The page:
Though Esa’s family asked for privacy while mourning his death, other members of the mosque recalled a man who was wildly generous and constantly seeking to help others. Often, he brought fruit to the mosque to give to others. And he routinely sent money that he helped raise during Ramadan fundraisers back to Ethiopia.
“It’s a big loss — he was a huge figure” for the local Muslim and Ethiopian communities, said Abdu Esa, a relative of the slain man. “What is to be gained by this?”
“He was a family man — he was very, very polite,” said Fuad Ahmed, 65, a friend. He decried the violence, and suggested action be taken to address the proliferation of guns throughout society. “It’s very sad. This is a social issue, a societal problem.”
The shooting in the Pill Hill neighborhood kicked off a bloody 11-hour stretch that saw police respond to six shootings across Oakland.
Forty-five minutes later, at about at 8:30 p.m., a 48-year-old woman was fatally shot a few miles to the east on the 2200 block of East 20th Street. She appears to have been shot while on or near the street, Oakland police said. Her name has not been released, and additional details were not immediately available.
The killings marked the 88th, 89th, 90th and 91st homicides of the year Oakland police have investigated. The California Highway Patrol has also investigated four homicides on freeways in the city. By this time last year, OPD had investigated 100 homicides.
While investigating the Telegraph Avenue double homicide, two Oakland police officers were injured when a suspected drunk driver plowed into a police cruiser — injuring one officer inside and another who was standing nearby. Both officers were treated and released at a hospital, while the suspected drunk driver was arrested.
What followed next were a series of shootings along a 1.2-mile stretch of International Boulevard in East Oakland.
At about 11:43 p.m., a 17-year-old girl was shot in the 2600 block of International Boulevard. Police said she was shot multiple times by a woman after some kind of confrontation. Some other people were nearby but were not injured by the gunfire. At least one parked vehicle was riddled with bullets, authorities said.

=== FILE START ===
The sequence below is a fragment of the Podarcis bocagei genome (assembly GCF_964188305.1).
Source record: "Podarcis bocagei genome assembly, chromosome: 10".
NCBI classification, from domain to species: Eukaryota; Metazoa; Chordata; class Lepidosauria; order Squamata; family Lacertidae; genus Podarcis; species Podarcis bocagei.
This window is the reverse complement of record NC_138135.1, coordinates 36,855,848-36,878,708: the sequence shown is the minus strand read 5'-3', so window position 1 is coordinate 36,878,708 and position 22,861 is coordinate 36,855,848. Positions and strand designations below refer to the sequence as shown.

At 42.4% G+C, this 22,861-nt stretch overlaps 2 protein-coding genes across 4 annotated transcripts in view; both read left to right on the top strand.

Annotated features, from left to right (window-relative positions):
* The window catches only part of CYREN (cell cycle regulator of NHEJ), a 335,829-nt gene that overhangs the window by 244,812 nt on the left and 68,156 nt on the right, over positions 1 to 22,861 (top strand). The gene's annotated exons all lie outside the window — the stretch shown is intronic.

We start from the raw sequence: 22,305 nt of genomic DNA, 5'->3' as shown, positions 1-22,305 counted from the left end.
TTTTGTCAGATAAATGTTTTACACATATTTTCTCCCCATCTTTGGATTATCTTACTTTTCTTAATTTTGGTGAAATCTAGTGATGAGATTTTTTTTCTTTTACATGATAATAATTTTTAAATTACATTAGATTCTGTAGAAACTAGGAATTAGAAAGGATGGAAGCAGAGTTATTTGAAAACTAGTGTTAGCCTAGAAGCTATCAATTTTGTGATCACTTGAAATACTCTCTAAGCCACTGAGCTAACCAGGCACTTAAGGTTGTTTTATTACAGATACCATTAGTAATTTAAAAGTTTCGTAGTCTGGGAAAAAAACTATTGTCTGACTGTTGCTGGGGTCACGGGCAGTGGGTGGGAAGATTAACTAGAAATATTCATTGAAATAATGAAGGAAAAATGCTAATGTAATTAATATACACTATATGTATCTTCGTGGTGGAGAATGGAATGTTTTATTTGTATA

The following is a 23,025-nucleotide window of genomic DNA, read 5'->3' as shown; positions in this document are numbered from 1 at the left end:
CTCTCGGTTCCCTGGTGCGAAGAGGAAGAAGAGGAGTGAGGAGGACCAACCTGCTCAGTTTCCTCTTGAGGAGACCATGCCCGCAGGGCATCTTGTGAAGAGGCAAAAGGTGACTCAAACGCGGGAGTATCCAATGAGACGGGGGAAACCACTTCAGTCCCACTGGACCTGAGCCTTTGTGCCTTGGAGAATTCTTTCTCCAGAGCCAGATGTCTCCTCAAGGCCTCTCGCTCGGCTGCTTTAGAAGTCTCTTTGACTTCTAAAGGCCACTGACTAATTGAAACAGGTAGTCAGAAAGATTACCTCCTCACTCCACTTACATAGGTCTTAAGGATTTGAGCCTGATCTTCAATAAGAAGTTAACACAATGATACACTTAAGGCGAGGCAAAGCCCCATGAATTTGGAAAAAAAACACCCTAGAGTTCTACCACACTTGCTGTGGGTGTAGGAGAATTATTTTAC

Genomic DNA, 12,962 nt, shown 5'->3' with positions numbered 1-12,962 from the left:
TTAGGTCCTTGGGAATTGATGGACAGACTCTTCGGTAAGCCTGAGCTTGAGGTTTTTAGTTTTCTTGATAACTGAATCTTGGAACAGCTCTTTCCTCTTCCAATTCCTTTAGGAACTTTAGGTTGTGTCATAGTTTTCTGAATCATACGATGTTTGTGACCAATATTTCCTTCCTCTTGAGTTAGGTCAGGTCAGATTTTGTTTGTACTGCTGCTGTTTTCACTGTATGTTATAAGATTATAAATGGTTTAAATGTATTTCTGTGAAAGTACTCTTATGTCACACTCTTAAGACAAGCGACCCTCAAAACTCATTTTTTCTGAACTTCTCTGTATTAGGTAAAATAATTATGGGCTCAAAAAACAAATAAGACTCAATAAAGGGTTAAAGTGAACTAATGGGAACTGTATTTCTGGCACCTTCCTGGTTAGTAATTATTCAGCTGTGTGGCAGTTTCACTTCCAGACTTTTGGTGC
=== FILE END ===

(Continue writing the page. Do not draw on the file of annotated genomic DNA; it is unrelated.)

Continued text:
An hour-and-a-half later, a 39-year-old man was shot in the arm in the 1200 block of International Boulevard. He told police he was walking when he heard gunfire and saw he had been shot and ran to a nearby liquor store for help. Before police got there, the man called another person who drove him to a hospital, where he was in stable condition.
And about an hour before sunrise Tuesday, a 21-year-old woman was shot in the lower body at 5:59 a.m. while she was outside in the 1000 block of International Boulevard.
Elbgal said witnessing Monday evening’s first shooting left him shaken. The gun violence gripping Oakland was not something he had given much thought before this week. Now, it’s all he’s thinking about.
“It’s insane. It’s getting out of hand,” Elbgal said. “Something needs to happen. I guess it’s going to take us as a society, as a city on a smaller level, to come together and say enough is enough.”
Jason Green contributed to this report.